Earlier this week, the Commodity Futures Trading Commission (CFTC) and European regulators announced that they have reached agreement on a “common approach” regarding requirements for central counterparties (CCPs) (i.e., clearinghouses). Per their joint statement, the European Commission will, in the very near term, adopt an equivalence determination with respect to CFTC requirements for U.S. CCPs that will allow the European Securities and Markets Authority (ESMA) to “recognize” U.S. CCPs.
Why is this relevant?
Under the European Union’s (the EU) Capital Requirements Regulation, EU banks and their subsidiaries incur higher capital charges if they use a CCP that is not a “qualifying” CCP (a QCCP), i.e., a CCP that is not recognized or authorized by ESMA. These capital requirements are not currently effective; they have been delayed multiple times due to the failure on the part of the CFTC and European regulators to reach agreement to recognize each other’s CCP regulatory regimes as equivalent. The current compliance date for these capital requirements is June 15, 2016.
According to the CFTC’s and EU’s joint statement, the European Commission will propose its equivalence determination with respect to U.S. CCPs as soon as practicable, after which it will be voted on by the Member States of the European Union. Following this step, ESMA may complete the process for recognizing U.S. CCPs.
The CFTC’s and EU’s agreement comes just in time. The first deadline for the clearing of interest rate swaps under EU regulations is June 21, 2016,i and the frontloading window applicable to those market participants that are subject to the June 21 deadline opens on February 21, 2016.ii In light of this deadline, EU banks were expected to cease using U.S. CCPs in advance of the February 21, 2016, date in order to avoid the capital requirements.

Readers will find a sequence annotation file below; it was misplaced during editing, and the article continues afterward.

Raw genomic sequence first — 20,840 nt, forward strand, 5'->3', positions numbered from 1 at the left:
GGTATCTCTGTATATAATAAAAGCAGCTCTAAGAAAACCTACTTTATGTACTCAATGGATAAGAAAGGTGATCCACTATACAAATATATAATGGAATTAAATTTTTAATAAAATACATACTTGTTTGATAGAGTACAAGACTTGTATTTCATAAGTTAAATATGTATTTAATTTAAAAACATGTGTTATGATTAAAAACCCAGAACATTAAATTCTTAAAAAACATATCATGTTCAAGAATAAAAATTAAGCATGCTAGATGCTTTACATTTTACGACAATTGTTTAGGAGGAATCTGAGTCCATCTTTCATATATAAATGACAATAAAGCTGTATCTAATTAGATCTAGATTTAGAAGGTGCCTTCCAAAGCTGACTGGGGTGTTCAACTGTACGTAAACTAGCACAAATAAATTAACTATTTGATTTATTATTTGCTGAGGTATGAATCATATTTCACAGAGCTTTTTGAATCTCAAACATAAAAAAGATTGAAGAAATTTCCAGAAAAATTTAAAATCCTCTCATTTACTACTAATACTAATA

The joint statement indicates that U.S. CCPs are expected to be recognized by ESMA by the June 21 clearing compliance date, and states that EU banks can continue to use U.S. CCPs during ESMA’s recognition process. This permits EU banks to use US CCPs to satisfy the EU clearing requirements. In turn, the joint statement indicates that the CFTC will “propose a determination of comparability with respect to EU requirements, which will permit EU CCPs to provide services to US clearing members and clients whilst complying with certain corresponding EU requirements.” The CFTC will also propose to streamline the registration process for EU CCPs wishing to register as derivatives clearing organizations in the United States.
The CFTC’s and European regulators’ actions to deem EU CCP requirements equivalent to U.S. CCP requirements do not fully solve the equivalence issue with respect to mandatory clearing. While it will now be possible to satisfy the clearing requirement of either jurisdiction by using an EU or U.S. CCP, the clearing requirements for particular products have not yet been deemed comparable. Thus, substituted compliance, which would permit compliance with one jurisdiction’s clearing requirement (or non-clearing requirement) to satisfy the other’s, is not yet available. This is not of major concern, because the EU’s clearing requirement for interest rate swaps, which is the only mandatory clearing determination that has been finalized in the EU thus far, is nearly the same as the U.S. clearing requirement for interest rate swaps.iii
The joint statement indicates that U.S. and EU regulators will continue to work together to harmonize all of their jurisdictions’ respective requirements for swaps.